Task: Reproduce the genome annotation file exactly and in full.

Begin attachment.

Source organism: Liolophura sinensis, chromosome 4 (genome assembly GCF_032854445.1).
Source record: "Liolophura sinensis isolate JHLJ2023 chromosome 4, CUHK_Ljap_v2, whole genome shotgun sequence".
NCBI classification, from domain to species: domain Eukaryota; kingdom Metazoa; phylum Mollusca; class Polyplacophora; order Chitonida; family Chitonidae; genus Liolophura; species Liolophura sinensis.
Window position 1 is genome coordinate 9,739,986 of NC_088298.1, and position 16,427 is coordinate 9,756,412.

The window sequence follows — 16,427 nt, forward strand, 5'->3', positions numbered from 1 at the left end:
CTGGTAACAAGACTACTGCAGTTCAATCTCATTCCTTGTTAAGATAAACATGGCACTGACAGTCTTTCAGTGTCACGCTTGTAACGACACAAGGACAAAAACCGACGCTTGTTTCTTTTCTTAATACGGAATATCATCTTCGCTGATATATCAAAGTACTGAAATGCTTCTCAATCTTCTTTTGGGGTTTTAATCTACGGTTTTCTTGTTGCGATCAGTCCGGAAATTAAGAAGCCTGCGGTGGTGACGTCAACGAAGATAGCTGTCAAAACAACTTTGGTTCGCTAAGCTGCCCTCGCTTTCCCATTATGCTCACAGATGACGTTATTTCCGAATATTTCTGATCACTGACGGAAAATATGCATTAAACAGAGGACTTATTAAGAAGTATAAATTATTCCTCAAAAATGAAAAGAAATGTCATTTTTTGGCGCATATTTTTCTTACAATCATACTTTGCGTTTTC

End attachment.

Source organism: Liolophura sinensis, chromosome 4 (genome assembly GCF_032854445.1).
Source record: "Liolophura sinensis isolate JHLJ2023 chromosome 4, CUHK_Ljap_v2, whole genome shotgun sequence".
NCBI classification, from domain to species: domain Eukaryota; kingdom Metazoa; phylum Mollusca; class Polyplacophora; order Chitonida; family Chitonidae; genus Liolophura; species Liolophura sinensis.
Window position 1 is genome coordinate 9,739,986 of NC_088298.1, and position 16,427 is coordinate 9,756,412.

The window sequence follows — 16,427 nt, forward strand, 5'->3', positions numbered from 1 at the left end:
CTGGTAACAAGACTACTGCAGTTCAATCTCATTCCTTGTTAAGATAAACATGGCACTGACAGTCTTTCAGTGTCACGCTTGTAACGACACAAGGACAAAAACCGACGCTTGTTTCTTTTCTTAATACGGAATATCATCTTCGCTGATATATCAAAGTACTGAAATGCTTCTCAATCTTCTTTTGGGGTTTTAATCTACGGTTTTCTTGTTGCGATCAGTCCGGAAATTAAGAAGCCTGCGGTGGTGACGTCAACGAAGATAGCTGTCAAAACAACTTTGGTTCGCTAAGCTGCCCTCGCTTTCCCATTATGCTCACAGATGACGTTATTTCCGAATATTTCTGATCACTGACGGAAAATATGCATTAAACAGAGGACTTATTAAGAAGTATAAATTATTCCTCAAAAATGAAAAGAAATGTCATTTTTTGGCGCATATTTTTCTTACAATCATACTTTGCGTTTTC